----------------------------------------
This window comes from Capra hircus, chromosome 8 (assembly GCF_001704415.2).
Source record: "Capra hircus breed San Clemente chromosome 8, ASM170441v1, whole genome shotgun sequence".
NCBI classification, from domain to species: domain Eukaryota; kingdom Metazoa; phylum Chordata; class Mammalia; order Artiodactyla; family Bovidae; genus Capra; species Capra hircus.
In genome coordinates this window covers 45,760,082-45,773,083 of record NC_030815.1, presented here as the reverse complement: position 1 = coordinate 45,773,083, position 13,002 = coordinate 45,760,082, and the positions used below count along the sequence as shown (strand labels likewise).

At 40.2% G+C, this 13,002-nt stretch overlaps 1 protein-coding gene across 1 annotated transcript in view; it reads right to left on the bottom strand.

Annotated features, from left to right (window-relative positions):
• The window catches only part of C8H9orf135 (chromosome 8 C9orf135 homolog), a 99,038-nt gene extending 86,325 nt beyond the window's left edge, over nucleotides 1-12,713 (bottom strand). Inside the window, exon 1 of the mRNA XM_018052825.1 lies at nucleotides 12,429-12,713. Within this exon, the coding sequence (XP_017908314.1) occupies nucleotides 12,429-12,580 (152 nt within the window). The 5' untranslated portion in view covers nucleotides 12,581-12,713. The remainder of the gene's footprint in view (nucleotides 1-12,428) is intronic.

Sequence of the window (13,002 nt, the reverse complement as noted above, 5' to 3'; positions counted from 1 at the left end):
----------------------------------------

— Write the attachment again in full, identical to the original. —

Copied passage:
This window comes from Capra hircus, chromosome 8 (assembly GCF_001704415.2).
Source record: "Capra hircus breed San Clemente chromosome 8, ASM170441v1, whole genome shotgun sequence".
NCBI classification, from domain to species: domain Eukaryota; kingdom Metazoa; phylum Chordata; class Mammalia; order Artiodactyla; family Bovidae; genus Capra; species Capra hircus.
In genome coordinates this window covers 45,760,082-45,773,083 of record NC_030815.1, presented here as the reverse complement: position 1 = coordinate 45,773,083, position 13,002 = coordinate 45,760,082, and the positions used below count along the sequence as shown (strand labels likewise).

At 40.2% G+C, this 13,002-nt stretch overlaps 1 protein-coding gene across 1 annotated transcript in view; it reads right to left on the bottom strand.

Annotated features, from left to right (window-relative positions):
• The window catches only part of C8H9orf135 (chromosome 8 C9orf135 homolog), a 99,038-nt gene extending 86,325 nt beyond the window's left edge, over nucleotides 1-12,713 (bottom strand). Inside the window, exon 1 of the mRNA XM_018052825.1 lies at nucleotides 12,429-12,713. Within this exon, the coding sequence (XP_017908314.1) occupies nucleotides 12,429-12,580 (152 nt within the window). The 5' untranslated portion in view covers nucleotides 12,581-12,713. The remainder of the gene's footprint in view (nucleotides 1-12,428) is intronic.

Sequence of the window (13,002 nt, the reverse complement as noted above, 5' to 3'; positions counted from 1 at the left end):